Press release

School nurses to play a bigger role in improving children’s health

This was published under the 2010 to 2015 Conservative and Liberal Democrat coalition government

School nurses will play a bigger and more important role in improving the health of children and young people.

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School nurses will play a bigger and more important role in improving the health of children and young people, according to plans announced today by the children’s Health Minister, Dr Dan Poulter.

England’s 1,200 school nurses and their teams will lead a new, strengthened and more tailored school nursing service which means better care and support for children, including those with disabilities and complex emotional needs.

For the first time ever, children who are carers will themselves train school nurses in how to provide the best support for young carers. As part of the plans, school nurses will:

  • Get more training to make sure their skills are constantly improved and updated so they can support children with more complex health needs;

  • Become local leaders in children’s health and be given the expertise to improve what school nurses offer to children. This could mean being available outside of school hours; and

  • Be champions for children who care for others to make sure they get the right support. Young carers themselves will train school nurses so they know exactly what support to provide.

The best school nurses will also be rewarded for their work through a new, national school nurse award.

Children’s Health Minister Dr Dan Poulter who is responsible for the Government’s programme for improving children’s health said:

School nurses play a crucial role in improving health and supporting young people. I want them to have an even bigger role and provide even better support for more young people with different health needs and conditions.

Young carers are often under incredible pressure both at home and at school. School nurses can do a lot to give young carers a voice and help ease that pressure. Our plans will help them do just that.

We continue to lead work with the NHS, Royal College of Paediatrics and Child Health and local authorities to do everything possible to improve children’s health and to give each and every child the very best start in life.

There are as many as 700,000 young carers in the UK, and their caring responsibilities – which could be as intense as 50 hours a week – are often a hidden cause of health problems, bullying, truancy and not doing well at school. School staff can sometimes be unaware that children are carers, and school nurses are in a perfect position to provide the right support that young carers need to help them be happier and do better at school.

Dr Moira Fraser, Director of Policy and Research at Carers Trust:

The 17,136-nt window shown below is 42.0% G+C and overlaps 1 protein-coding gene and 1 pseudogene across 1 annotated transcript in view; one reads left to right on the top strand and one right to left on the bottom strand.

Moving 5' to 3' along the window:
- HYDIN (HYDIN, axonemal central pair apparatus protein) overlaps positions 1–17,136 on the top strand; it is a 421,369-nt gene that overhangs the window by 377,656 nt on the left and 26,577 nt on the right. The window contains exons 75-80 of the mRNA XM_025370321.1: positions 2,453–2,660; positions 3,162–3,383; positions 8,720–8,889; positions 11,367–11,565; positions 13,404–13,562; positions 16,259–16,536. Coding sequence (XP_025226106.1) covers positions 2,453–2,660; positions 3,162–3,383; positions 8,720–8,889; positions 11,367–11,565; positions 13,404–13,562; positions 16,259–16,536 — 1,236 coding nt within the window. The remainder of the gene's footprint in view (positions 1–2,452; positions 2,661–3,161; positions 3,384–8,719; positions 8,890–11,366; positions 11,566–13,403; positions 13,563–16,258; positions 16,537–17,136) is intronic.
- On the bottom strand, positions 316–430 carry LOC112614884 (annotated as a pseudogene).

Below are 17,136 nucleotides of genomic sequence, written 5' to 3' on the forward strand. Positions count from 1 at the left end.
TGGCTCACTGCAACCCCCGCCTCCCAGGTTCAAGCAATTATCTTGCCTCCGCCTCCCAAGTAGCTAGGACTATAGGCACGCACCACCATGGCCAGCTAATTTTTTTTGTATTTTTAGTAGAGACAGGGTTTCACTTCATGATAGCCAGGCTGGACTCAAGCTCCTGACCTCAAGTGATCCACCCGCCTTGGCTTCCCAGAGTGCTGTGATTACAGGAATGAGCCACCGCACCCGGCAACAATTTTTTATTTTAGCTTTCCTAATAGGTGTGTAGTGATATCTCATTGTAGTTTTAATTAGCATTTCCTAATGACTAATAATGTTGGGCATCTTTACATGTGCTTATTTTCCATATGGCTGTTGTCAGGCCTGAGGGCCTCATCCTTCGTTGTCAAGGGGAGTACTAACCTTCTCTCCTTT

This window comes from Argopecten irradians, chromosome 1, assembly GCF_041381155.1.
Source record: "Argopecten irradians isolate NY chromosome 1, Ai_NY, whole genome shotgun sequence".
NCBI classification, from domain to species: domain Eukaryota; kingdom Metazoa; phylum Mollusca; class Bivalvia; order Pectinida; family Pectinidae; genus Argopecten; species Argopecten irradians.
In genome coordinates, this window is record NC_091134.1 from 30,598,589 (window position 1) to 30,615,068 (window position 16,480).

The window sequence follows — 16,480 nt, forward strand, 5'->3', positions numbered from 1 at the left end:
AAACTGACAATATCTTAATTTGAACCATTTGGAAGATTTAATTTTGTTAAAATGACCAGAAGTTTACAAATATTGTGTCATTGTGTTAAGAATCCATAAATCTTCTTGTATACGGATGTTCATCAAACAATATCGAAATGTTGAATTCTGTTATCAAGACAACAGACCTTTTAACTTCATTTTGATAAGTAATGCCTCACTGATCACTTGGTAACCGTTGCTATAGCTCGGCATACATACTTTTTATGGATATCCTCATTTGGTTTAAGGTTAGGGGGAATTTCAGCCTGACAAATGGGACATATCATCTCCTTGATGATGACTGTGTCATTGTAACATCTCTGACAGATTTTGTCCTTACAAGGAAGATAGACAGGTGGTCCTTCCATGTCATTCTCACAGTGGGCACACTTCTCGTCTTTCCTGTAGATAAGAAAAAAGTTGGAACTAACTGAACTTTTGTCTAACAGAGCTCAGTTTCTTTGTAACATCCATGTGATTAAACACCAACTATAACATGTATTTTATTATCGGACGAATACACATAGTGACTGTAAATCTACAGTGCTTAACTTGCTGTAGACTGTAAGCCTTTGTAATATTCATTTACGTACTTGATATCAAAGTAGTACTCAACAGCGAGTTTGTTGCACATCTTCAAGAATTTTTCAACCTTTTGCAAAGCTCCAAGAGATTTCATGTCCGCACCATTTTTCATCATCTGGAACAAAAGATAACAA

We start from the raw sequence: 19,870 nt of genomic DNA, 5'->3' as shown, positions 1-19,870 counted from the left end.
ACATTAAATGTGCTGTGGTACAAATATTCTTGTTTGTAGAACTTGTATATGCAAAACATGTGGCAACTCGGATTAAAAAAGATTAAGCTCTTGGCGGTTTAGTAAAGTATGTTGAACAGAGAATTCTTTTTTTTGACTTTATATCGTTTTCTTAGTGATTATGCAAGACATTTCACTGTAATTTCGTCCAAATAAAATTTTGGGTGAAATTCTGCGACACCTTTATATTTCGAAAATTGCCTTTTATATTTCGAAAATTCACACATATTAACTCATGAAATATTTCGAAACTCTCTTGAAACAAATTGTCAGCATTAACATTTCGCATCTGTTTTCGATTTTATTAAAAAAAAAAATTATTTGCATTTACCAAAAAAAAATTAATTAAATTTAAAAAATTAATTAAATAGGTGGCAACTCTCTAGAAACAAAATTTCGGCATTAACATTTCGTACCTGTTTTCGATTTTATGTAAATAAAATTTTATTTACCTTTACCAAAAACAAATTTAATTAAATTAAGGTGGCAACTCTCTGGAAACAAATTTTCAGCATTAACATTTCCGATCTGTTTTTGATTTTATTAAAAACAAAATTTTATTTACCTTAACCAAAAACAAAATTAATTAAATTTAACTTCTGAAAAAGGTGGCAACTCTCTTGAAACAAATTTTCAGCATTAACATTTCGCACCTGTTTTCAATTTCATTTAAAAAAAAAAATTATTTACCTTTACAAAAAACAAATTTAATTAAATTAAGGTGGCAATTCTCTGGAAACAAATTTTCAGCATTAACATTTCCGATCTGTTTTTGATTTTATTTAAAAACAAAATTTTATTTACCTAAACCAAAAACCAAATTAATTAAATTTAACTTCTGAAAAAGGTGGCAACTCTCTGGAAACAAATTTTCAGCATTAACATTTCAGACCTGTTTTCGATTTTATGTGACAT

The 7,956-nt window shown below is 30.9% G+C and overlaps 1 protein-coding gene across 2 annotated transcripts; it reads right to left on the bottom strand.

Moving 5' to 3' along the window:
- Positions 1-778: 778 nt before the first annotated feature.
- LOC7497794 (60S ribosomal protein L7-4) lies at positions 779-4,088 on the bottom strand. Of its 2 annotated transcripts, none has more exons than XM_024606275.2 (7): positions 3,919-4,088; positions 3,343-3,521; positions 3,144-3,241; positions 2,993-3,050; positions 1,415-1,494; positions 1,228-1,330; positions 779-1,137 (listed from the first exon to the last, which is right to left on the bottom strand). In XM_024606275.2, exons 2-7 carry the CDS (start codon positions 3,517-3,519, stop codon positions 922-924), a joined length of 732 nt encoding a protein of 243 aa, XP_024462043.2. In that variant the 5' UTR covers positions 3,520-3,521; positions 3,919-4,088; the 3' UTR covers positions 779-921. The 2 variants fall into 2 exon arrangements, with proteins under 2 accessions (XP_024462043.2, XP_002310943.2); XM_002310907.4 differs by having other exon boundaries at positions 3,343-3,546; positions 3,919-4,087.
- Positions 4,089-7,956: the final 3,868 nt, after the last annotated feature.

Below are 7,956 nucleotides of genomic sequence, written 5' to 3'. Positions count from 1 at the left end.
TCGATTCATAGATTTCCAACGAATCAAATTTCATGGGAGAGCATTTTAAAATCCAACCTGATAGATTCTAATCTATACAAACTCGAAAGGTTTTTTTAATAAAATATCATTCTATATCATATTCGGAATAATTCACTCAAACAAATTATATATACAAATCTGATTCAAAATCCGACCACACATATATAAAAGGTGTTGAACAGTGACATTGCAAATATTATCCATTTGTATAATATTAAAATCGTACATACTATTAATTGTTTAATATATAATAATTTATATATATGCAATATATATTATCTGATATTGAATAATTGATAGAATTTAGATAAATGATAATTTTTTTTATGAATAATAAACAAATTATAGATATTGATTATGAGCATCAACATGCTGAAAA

Over 60 per cent of young carers are bullied in schools while nearly 30 per cent miss school or experience educational difficulties – often due to their caring responsibilities. Many don’t feel able to tell staff members at their school that they are a young carer.

These are worrying numbers and so we are heartened at the government’s plans to strengthen the role of school nurses in supporting young carers.

School nurses are ideally positioned to play a pivotal role in the lives of young people. They are well placed to identify young carers earlier and implement preventative support while reducing the negative impact on the health and wellbeing of young carers by initiating support for the whole family. We are pleased that young carers themselves will shape the work of school nurses by training them in how to provide the best support.

Today’s announcement builds on last year’s School Nursing Vision, which promised to make it easier to contact school nurses – including texting to make appointments. We continue to work with nursing bodies - including the School and Public Health Nurses’ Association - on the implementation of the vision.

Edward Timpson, Minister for Children and Families said:

Young carers have told us time and time again that they want their teachers and schools to be more ‘carer aware’, which is why we are determined to ensure that they are provided with the best support possible. “We know that some schools already have excellent systems in place to identify and respond to young carers needs. Unfortunately these pockets of excellence are too few and far between, leaving many vulnerable young people without the support they need to thrive.

Today’s announcement will mean that young carers across the country are being given a voice to help shape their own services – truly empowering these dedicated children and young people whose daily lives are dramatically affected by caring for family members.

Three hundred young people who have offered to become ‘school nurse champions’ and help shape the way the School Nursing Vision is implemented have also been trained and are beginning their work.

Notes to editors

• For more information, please contact the Department of Health press office on 020 7210 5703.

Published 16 April 2013